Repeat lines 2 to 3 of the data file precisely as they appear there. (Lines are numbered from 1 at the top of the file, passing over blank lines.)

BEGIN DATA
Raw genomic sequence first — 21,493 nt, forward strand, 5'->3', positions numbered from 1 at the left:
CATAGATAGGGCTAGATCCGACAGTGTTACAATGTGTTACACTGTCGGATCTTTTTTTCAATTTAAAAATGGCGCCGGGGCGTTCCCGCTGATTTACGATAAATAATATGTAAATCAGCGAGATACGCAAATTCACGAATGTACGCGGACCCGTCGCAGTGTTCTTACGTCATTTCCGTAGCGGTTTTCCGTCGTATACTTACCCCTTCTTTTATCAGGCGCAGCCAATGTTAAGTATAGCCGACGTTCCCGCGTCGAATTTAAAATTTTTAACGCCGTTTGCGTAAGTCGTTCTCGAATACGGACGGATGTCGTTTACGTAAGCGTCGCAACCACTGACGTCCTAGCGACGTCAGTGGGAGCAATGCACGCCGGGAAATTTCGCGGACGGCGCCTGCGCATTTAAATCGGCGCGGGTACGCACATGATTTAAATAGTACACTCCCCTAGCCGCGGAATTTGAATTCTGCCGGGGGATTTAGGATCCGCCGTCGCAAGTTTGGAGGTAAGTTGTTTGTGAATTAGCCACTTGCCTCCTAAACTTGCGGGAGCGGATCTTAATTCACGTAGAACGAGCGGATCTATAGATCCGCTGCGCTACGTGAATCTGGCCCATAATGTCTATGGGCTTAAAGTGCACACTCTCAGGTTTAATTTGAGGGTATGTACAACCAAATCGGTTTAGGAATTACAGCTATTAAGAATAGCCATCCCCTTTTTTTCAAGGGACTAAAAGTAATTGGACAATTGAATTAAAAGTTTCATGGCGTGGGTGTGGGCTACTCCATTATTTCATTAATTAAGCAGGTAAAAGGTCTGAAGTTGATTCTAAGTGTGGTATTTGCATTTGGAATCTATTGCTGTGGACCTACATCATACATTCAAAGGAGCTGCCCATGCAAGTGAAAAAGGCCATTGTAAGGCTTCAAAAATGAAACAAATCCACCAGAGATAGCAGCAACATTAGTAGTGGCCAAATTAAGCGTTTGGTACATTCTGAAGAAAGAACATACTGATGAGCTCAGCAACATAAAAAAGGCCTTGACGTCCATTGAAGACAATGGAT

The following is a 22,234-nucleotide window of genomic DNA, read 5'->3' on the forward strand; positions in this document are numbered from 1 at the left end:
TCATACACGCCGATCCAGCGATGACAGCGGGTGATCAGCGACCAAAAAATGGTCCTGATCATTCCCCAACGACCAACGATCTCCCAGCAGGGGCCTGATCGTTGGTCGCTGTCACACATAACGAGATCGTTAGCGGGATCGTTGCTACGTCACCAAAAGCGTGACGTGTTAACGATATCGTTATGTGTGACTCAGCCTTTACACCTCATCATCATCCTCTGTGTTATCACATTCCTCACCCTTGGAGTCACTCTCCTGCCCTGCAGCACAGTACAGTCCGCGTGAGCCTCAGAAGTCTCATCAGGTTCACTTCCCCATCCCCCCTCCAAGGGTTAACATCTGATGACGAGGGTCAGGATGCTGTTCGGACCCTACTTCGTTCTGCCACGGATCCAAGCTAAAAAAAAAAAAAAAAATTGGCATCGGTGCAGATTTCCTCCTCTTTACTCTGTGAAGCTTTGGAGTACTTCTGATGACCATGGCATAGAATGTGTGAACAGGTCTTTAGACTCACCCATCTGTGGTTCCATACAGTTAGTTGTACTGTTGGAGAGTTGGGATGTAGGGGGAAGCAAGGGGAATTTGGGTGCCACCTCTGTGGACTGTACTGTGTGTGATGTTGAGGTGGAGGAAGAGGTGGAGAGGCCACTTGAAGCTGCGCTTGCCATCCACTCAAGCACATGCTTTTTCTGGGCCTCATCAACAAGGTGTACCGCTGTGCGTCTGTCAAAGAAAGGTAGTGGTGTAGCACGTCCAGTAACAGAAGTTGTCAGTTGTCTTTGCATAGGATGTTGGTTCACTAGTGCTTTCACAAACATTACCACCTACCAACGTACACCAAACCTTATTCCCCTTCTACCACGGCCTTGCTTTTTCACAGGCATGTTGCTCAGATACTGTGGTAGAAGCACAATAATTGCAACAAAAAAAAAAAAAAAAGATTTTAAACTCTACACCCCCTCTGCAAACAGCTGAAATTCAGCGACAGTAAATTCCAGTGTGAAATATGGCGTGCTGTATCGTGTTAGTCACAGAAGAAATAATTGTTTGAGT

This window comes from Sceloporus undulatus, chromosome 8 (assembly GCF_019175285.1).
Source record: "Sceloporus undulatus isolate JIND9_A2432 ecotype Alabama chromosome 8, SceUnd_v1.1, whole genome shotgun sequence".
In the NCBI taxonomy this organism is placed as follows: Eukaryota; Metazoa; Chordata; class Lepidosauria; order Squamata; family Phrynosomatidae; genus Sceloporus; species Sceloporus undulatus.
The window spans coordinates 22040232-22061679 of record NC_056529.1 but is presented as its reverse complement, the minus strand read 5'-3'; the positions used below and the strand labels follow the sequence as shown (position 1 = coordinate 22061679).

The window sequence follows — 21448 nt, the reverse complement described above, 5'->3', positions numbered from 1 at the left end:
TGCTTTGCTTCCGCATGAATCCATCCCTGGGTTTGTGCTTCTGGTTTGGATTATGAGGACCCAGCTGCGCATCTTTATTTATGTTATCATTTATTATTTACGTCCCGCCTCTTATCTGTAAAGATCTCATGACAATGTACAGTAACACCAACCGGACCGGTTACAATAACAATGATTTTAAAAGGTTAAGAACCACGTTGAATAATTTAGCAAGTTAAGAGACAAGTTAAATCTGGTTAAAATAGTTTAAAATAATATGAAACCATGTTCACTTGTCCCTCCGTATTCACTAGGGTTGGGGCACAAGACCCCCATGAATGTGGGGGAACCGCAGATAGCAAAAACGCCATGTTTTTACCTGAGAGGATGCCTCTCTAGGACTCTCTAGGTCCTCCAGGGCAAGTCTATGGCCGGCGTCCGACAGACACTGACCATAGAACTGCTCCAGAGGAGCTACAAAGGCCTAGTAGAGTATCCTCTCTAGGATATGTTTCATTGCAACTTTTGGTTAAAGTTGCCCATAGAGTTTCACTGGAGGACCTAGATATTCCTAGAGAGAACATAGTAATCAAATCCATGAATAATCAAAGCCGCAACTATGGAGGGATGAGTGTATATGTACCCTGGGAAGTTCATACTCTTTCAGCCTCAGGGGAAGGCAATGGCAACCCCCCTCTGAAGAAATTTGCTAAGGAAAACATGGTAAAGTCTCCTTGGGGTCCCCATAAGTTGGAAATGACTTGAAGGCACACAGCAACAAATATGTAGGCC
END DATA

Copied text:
CATAGATAGGGCTAGATCCGACAGTGTTACAATGTGTTACACTGTCGGATCTTTTTTTCAATTTAAAAATGGCGCCGGGGCGTTCCCGCTGATTTACGATAAATAATATGTAAATCAGCGAGATACGCAAATTCACGAATGTACGCGGACCCGTCGCAGTGTTCTTACGTCATTTCCGTAGCGGTTTTCCGTCGTATACTTACCCCTTCTTTTATCAGGCGCAGCCAATGTTAAGTATAGCCGACGTTCCCGCGTCGAATTTAAAATTTTTAACGCCGTTTGCGTAAGTCGTTCTCGAATACGGACGGATGTCGTTTACGTAAGCGTCGCAACCACTGACGTCCTAGCGACGTCAGTGGGAGCAATGCACGCCGGGAAATTTCGCGGACGGCGCCTGCGCATTTAAATCGGCGCGGGTACGCACATGATTTAAATAGTACACTCCCCTAGCCGCGGAATTTGAATTCTGCCGGGGGATTTAGGATCCGCCGTCGCAAGTTTGGAGGTAAGTTGTTTGTGAATTAGCCACTTGCCTCCTAAACTTGCGGGAGCGGATCTTAATTCACGTAGAACGAGCGGATCTATAGATCCGCTGCGCTACGTGAATCTGGCCCATAATGTCTATGGGCTTAAAGTGCACACTCTCAGGTTTAATTTGAGGGTATGTACAACCAAATCGGTTTAGGAATTACAGCTATTAAGAATAGCCATCCCCTTTTTTTCAAGGGACTAAAAGTAATTGGACAATTGAATTAAAAGTTTCATGGCGTGGGTGTGGGCTACTCCATTATTTCATTAATTAAGCAGGTAAAAGGTCTGAAGTTGATTCTAAGTGTGGTATTTGCATTTGGAATCTATTGCTGTGGACCTACATCATACATTCAAAGGAGCTGCCCATGCAAGTGAAAAAGGCCATTGTAAGGCTTCAAAAATGAAACAAATCCACCAGAGATAGCAGCAACATTAGTAGTGGCCAAATTAAGCGTTTGGTACATTCTGAAGAAAGAACATACTGATGAGCTCAGCAACATAAAAAAGGCCTTGACGTCCATTGAAGACAATGGAT

The following is a 22,234-nucleotide window of genomic DNA, read 5'->3' on the forward strand; positions in this document are numbered from 1 at the left end: